Beauty and the Brain: how the history of art and cognitive psychology affect identity

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Interesting program called “How Art Made The World – More Human Than Human” a BBC documentary regarding theories about trends in human art history suggests that we tend to create images, not to represent reality, but an ideal. Like the Venus of Wilandorf, or the Greek sculptures of athletes, the human form is represented with enhanced features, features that were an important focus for a particular culture at a particular time – for whatever reason. The argument is that ancient humans were technically capable of representing more realistic human forms, they just chose not to.

Image Flash forward a few millennia and this theory could be used to explain contemporary adculture. Current cognitive psychology theories of perception in humans (not seagulls or red stripes on beaks, which in my novice opinion have more to do with evolutionary psychology and survival than ideals of beauty) could also also support this idea I think. This is a theory I am developing anyway after taking cognitive science courses I am having a much better understanding of communication theory.

For example: The brain notices the novel and pays extra attention to the unordinary. Think, for example, of when you have met someone who had a nose (or some other feature) that was larger than anyone else’s you have ever seen before. You probably recall the experience well, and remembering really noticing it, could not ignore it  and likely felt you might be staring at it for a socially inappropriate period of time. Such a stimulus for your brain and the processes that follow fix the experience in your memory along with associations and assumptions based on previous experiences and cultural knowledge. The brain will also make associations with this new experience based on whether the person was perceived to be physically aggressive or passive, soft spoken or boisterous, eccentric or conservative, and so on.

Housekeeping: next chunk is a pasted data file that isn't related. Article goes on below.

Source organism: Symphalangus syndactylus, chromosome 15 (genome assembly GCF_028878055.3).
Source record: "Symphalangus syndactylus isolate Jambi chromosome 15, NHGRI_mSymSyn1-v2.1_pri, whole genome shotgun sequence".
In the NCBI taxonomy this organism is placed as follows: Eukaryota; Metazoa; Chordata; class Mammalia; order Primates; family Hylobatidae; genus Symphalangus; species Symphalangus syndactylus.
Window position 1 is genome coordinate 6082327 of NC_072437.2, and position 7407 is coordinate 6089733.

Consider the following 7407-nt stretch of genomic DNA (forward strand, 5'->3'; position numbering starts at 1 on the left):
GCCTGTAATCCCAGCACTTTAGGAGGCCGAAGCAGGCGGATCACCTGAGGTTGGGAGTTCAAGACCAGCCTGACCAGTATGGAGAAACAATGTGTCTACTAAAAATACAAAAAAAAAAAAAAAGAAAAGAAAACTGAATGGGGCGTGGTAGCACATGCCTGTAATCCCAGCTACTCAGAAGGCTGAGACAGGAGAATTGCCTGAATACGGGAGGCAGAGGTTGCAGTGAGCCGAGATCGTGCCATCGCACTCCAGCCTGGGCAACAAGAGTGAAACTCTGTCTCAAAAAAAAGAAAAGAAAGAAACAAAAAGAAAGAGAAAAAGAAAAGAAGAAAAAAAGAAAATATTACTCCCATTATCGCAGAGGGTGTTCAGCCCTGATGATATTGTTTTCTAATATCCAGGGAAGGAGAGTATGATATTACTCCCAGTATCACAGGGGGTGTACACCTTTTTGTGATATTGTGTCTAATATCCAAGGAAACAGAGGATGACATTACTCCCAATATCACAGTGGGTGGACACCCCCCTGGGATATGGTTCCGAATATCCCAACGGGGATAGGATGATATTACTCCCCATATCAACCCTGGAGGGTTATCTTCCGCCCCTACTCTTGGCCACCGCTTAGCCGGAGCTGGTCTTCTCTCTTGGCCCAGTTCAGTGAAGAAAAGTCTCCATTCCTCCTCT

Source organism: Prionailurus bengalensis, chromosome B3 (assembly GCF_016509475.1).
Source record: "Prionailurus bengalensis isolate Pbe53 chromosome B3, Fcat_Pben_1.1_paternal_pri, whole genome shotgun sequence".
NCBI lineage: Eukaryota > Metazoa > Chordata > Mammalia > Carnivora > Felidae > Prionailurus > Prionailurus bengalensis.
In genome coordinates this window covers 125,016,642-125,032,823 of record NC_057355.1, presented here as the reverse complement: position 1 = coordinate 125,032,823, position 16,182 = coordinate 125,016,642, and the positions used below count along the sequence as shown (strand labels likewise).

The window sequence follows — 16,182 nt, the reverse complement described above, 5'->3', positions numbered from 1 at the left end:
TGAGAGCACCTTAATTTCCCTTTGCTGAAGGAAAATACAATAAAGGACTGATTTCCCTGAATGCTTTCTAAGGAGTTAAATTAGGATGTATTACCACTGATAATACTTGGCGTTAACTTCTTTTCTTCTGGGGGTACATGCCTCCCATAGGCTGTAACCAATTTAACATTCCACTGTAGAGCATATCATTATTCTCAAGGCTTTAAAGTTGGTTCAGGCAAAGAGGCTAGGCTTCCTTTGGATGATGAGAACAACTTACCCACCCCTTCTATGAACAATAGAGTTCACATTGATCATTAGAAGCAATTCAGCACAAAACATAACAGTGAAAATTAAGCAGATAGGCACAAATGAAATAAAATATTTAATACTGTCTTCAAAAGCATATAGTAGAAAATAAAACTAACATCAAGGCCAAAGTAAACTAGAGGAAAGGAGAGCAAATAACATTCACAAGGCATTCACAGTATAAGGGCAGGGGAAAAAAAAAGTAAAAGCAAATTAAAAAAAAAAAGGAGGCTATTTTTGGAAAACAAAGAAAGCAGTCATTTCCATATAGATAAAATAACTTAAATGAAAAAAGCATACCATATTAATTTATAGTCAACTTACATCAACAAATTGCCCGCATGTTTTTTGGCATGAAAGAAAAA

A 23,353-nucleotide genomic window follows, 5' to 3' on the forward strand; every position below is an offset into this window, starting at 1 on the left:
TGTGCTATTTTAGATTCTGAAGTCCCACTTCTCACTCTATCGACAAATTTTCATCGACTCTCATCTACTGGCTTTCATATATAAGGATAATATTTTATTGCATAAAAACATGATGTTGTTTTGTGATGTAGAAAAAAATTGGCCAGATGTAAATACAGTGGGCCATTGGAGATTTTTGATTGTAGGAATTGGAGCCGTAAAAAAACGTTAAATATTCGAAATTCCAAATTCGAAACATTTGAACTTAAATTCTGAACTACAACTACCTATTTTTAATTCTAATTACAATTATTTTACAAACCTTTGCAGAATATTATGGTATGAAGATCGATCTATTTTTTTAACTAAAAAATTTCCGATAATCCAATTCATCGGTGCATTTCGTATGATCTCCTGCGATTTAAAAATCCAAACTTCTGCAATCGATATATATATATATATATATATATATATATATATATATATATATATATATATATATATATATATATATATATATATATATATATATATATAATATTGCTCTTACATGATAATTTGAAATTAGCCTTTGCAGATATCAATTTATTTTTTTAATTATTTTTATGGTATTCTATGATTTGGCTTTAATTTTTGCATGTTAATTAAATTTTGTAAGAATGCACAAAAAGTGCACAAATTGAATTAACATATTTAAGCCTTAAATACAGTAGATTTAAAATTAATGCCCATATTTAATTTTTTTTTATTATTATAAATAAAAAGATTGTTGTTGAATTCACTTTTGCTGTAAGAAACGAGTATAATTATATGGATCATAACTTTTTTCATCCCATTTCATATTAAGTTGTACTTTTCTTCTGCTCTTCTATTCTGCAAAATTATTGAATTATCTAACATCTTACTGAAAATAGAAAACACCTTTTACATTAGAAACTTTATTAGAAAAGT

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Unless you consciously override this process, the next time you meet someone with a similarly large nose, your memory will be triggered and subconsciously you will have certain expectations of the person based on your previous encounter and the associations you made. You may realize this consciously or subconsciously and depending on the impact of the experience you may, consciously or subconsciously, start to emulate them if you are impressed by them, especially if you notice that others people are too. You will want to experience that perhaps, you may want others to feel a similar impact when they meet you. You attribute the impact of the experience to the fact that people with big noses are much more loved, wanted and accepted in your community. So, you might look into how diet or exercise could make your nose bigger so that you too can be more accepted and loved like that, and when you realize that method of pursuit does not produce a nose big enough, you may turn to surgery for better results.

This may all seem laughable, but think of it how this could apply to physical features that humans in our culture currently focus on and put importance on. Large breasts, and small waists for example, or pale skin, wide eyes, full lips and small noses. These are the ideals that get portrayed in our media and are criticized by some (ie: Jean Kilbourne) as harmful and ridiculously inauthentic and unrealistic. And yet there are thousands more images created in a similar way, and thousands of people who go out of their way to emulate them. Think of Michael Jackson’s transformation or Deborah Voigt’s.

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Were these people unduly pressured by media images? or was their internal desire to be more accepted and loved stronger?

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